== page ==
One facet of the Museum’s long-standing interest in Mesoamerica is its present concern with the prehistory of El Salvador. Interest has centered primarily on the Pre-Classic horizon, a cultural period amply evidenced in such adjacent countries as Honduras and Guatemala, but, until now, subject to little controlled excavation in El Salvador itself. The later Classic and Post-Classic horizons in the country are of course very much better known, almost entirely through the work of Stanley H. Boggs at the extraordinary sites of Tazumal and San Andrés.
Intensive work by the Carnegie Institution of Washington in the nearby Guatemalan highland region has yielded a long and fascinating cultural sequence of Pre-Classic occupation, beginning perhaps as early as the second millennium B.C. and ending during the first few centuries of our era. Typical Pre-Classic traits there include a lack of cut stone architecture, dependence on adobe in construction, highly developed monochrome and bichrome potteries, one hallmark being the curious decorative technique known as “resist,” also quantities of handmade figurines, remarkably little chipped stone, and few graves except for an occasional fantastically rich tomb. Elaborate ritual, a stratified social structure, and theocratic control were features already present, being essentially based on the surplus from maize agriculture. As its name indicates, this far-from-simple horizon was preliminary to the florescent Classic period that followed, developing and anticipating much that culminated in that later era. The Museum’s work at Piedras Negras and recently at Caracol illustrates many of these Classic accomplishments.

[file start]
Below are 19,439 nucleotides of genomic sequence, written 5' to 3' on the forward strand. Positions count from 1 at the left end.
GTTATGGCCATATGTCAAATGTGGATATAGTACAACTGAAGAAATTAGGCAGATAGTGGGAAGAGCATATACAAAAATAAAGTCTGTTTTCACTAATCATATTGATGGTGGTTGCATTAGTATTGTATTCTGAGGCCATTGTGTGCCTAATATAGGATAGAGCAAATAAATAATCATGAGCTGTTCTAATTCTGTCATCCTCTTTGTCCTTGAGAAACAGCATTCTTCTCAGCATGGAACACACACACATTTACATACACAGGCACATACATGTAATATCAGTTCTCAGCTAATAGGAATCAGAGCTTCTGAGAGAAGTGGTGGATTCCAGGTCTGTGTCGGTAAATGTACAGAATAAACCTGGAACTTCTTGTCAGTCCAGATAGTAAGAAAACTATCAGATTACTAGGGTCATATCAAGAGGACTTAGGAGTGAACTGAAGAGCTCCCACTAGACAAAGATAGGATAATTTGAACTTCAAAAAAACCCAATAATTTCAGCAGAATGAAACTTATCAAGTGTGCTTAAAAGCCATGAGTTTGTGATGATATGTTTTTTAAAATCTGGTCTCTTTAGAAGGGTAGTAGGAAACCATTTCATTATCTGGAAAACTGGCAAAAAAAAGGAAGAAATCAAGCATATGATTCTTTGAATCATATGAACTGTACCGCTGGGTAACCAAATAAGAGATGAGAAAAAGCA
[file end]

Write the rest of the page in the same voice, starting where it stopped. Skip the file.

In an attempt to appreciate something of the Pre-Classic as it might be represented in the country, the relatively small site of El Trapiche was selected for work. Dr. A. V. Kidder, long active in the Guatemalan highlands, had visited the site with Mr. Percy C. Madeira, Jr., and, on the basis of surface sherds, had decided that it had seen Pre-Classic occupation and was thus a good place to start.
Accordingly, I arrived in the country the first week of February, 1954, and, as soon as possible, “camp” was set up in Chalchuapa in a pleasant but often boisterous hotel in the far western part of the country. Chalchuapa, besides being a town, forms a rather large archaeological zone, the most important site of which is Tazumal, one of the few tourist attractions of the country. All these various sites are concentrated in a well-watered, richly soiled valley, at an altitude of about twenty-three hundred feet. The whole area now is very profitably devoted to coffee cultivation. The only active volcano in the range separating this broad valley from the Pacific is Izalco, frequently heard but not seen from Chalchuapa itself. As might be expected, the winter months are delightfully dry but with strong dusty winds in the afternoons. April usually sees the first of the rains and May is quite intolerable, the rains lasting until November. Work this season continued till the end of May and I learned that accuracy and enthusiasm tend to wane under drizzles and thunderous rains.
Our excavations were carried out under the most pleasant conditions possible. For one, the mounds at the site had been cropped clean by cattle. The owner of the site, Don Abram Perdomo, was most generous with his coconuts, oranges, bananas and pineapples. One mound in particular was topped by a magnificent shade tree which, when supplied with a hammock, made the custom of siesta quite understandable. And, across the road from the site was a river-fed swimming pool of Olympic proportions-a project of a former president of local origin. The ten workmen appeared every morning at the site around seven o’clock to begin the day’s work under the direction of a most able and conscientious foreman. Due to peculiarities of the hotel I rarely was able to arrive myself before eight o’clock. Mr. Arthur Stitzinger, a Museum member, joined me for two weeks early in the season and helped greatly by scouring the site’s surface for interesting objects. Later my wife arrived to help with the by then heavy problem of numbering and cataloguing the excavated material.